Tuesday, January 06, 2009

Don't Do Your Best?

Jonathan's recent post about deadlines is worth reading. As I say in my comment to it, my sense is that people like to work close to (external) deadlines because it gives them a sense of doing their best under the circumstances. If they finish a book review or paper well in advance of the deadline they feel like they haven't given it "their all".

My response to this is that "under the circumstances" needs to be redefined as "according to your writing schedule". That is, circumstances can impinge in a more planned way, over a longer span of time. It is possible to run out of time for a text weeks before the deadline—you might simply have better things to do. In any case, we should not always be doing our best. Just like athletes, who should not be running their best time or lifting their maximum weight every day, we need to maintain a continuous "training intensity" in our studies.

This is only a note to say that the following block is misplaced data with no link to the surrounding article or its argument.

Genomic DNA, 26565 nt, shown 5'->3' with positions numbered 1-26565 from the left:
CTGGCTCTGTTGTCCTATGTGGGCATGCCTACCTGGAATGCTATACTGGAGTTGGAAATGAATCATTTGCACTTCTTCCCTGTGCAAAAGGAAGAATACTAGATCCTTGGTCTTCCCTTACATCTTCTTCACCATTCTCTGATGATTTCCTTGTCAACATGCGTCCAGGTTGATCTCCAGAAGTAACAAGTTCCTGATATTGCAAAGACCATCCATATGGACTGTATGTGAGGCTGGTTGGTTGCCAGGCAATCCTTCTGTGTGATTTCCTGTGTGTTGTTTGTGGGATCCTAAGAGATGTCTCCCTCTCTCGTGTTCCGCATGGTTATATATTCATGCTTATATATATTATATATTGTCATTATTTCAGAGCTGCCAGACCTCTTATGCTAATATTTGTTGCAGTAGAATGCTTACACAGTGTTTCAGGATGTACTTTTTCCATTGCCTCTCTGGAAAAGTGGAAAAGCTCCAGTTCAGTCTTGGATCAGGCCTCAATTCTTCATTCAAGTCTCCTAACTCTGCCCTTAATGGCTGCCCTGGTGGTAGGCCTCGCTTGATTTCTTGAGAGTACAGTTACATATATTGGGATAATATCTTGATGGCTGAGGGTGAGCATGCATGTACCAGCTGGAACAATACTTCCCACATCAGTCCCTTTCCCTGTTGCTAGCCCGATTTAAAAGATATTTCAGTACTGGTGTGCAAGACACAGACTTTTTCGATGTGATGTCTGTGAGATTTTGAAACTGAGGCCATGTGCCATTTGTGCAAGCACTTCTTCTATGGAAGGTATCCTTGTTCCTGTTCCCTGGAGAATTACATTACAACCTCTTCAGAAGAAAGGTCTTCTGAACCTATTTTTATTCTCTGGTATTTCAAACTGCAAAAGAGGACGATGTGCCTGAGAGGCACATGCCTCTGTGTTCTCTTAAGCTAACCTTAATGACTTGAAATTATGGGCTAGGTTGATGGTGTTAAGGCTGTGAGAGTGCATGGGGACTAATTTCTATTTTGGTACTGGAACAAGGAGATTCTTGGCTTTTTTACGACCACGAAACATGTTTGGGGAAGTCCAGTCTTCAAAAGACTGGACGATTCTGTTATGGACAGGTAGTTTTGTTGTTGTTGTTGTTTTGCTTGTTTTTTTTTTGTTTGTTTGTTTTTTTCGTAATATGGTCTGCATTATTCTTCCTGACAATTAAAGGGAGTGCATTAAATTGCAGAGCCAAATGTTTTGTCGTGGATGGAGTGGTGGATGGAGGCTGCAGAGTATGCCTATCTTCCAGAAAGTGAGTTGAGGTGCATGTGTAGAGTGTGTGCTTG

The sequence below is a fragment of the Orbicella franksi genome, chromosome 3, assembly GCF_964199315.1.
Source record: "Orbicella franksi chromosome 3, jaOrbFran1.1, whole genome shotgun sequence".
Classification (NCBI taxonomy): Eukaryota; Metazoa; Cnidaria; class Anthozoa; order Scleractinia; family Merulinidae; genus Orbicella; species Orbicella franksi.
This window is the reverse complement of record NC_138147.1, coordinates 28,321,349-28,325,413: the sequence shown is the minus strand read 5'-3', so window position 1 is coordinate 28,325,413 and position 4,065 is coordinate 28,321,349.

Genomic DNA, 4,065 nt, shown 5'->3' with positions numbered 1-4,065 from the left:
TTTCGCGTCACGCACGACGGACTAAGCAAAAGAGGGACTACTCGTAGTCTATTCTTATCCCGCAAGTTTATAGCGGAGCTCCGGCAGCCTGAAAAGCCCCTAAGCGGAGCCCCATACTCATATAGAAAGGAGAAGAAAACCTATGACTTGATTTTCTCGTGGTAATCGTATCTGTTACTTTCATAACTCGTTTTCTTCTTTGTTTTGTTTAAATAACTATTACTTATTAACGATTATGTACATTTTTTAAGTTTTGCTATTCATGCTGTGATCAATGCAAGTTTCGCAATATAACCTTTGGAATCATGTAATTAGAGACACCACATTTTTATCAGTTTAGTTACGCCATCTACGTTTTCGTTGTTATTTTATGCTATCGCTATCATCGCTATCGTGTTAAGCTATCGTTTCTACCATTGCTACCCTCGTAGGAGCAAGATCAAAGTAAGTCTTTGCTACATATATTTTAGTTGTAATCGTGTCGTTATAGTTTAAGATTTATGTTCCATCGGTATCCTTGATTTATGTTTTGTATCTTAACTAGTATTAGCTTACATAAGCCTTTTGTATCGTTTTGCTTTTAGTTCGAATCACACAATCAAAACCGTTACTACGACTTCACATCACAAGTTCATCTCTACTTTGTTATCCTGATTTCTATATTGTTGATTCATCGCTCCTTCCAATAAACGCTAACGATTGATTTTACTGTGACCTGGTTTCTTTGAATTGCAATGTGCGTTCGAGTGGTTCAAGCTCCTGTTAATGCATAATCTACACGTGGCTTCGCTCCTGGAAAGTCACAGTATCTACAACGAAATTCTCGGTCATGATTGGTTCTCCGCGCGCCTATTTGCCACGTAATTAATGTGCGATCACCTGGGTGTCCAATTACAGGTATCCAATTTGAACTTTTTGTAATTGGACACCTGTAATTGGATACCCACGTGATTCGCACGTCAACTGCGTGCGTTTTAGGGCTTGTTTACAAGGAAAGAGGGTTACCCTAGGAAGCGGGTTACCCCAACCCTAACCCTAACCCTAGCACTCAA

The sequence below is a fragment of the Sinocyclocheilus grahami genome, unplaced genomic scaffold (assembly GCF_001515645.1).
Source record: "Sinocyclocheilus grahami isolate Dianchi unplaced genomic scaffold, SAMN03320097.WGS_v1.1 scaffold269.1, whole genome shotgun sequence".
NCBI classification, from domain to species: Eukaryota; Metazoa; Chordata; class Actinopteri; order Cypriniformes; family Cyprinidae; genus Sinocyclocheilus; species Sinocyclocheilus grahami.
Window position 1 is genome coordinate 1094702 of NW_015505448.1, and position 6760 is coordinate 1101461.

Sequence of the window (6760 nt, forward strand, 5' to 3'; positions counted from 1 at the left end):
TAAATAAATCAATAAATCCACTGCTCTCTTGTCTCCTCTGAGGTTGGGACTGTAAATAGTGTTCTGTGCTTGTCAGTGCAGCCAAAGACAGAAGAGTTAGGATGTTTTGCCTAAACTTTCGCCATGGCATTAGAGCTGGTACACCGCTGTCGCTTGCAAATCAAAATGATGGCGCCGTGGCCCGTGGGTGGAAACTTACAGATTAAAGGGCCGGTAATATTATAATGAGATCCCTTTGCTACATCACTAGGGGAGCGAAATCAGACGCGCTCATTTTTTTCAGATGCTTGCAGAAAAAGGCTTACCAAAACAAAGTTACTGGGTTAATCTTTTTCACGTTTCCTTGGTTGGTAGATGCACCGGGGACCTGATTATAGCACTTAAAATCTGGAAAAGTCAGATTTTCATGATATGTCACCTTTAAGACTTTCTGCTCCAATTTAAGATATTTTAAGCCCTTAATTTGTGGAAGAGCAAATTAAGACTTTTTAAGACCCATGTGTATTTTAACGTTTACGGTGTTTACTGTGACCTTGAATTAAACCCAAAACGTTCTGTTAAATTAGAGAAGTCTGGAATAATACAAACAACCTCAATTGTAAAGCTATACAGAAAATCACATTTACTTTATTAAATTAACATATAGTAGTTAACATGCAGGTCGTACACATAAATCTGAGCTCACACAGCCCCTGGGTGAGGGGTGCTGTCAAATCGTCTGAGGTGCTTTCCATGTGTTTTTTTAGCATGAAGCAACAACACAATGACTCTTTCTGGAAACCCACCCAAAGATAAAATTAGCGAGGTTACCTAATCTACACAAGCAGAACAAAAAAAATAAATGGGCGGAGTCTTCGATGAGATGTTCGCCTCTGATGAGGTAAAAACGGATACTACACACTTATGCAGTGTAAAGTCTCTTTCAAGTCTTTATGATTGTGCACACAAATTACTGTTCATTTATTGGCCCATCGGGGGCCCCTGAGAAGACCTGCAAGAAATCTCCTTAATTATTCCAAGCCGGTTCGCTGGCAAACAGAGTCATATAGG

In fact, occasions for "performance" are not really there in academic writing. (It's a bit different with teaching, where it makes more sense to speak of training, preparing, and performing.) You should ideally always be working on your texts at a medium intensity. You should be playing from the center of your strength, not the edge.


Anonymous said...

As an academic with ADHD, I really struggle with deadlines, because an event is either "now" or "not now" for me. As long as it's in the future, it's "not now". I just don't grasp the reality of the impending deadline until it's upon me. On top of that, like most ADHDers, I have to struggle with perfectionism.So now I'm up against my deadline *and* whatever I write has to be perfect.

I've found a way to deal with this. I plan to write a 50% text, instead of a 100% text. I tell myself, "Just get it down on paper and then you can fix it up."

Oddly enough, when I aim to write a 50% text, it usually ends up actually being 80%! But this trick still works for me.

Thank you for your blog, which invariably provokes me to think more deeply about my own writing process.

Thomas Basbøll said...

Thanks, Anti-O. I'm always happy to provoke. Good luck in the struggle.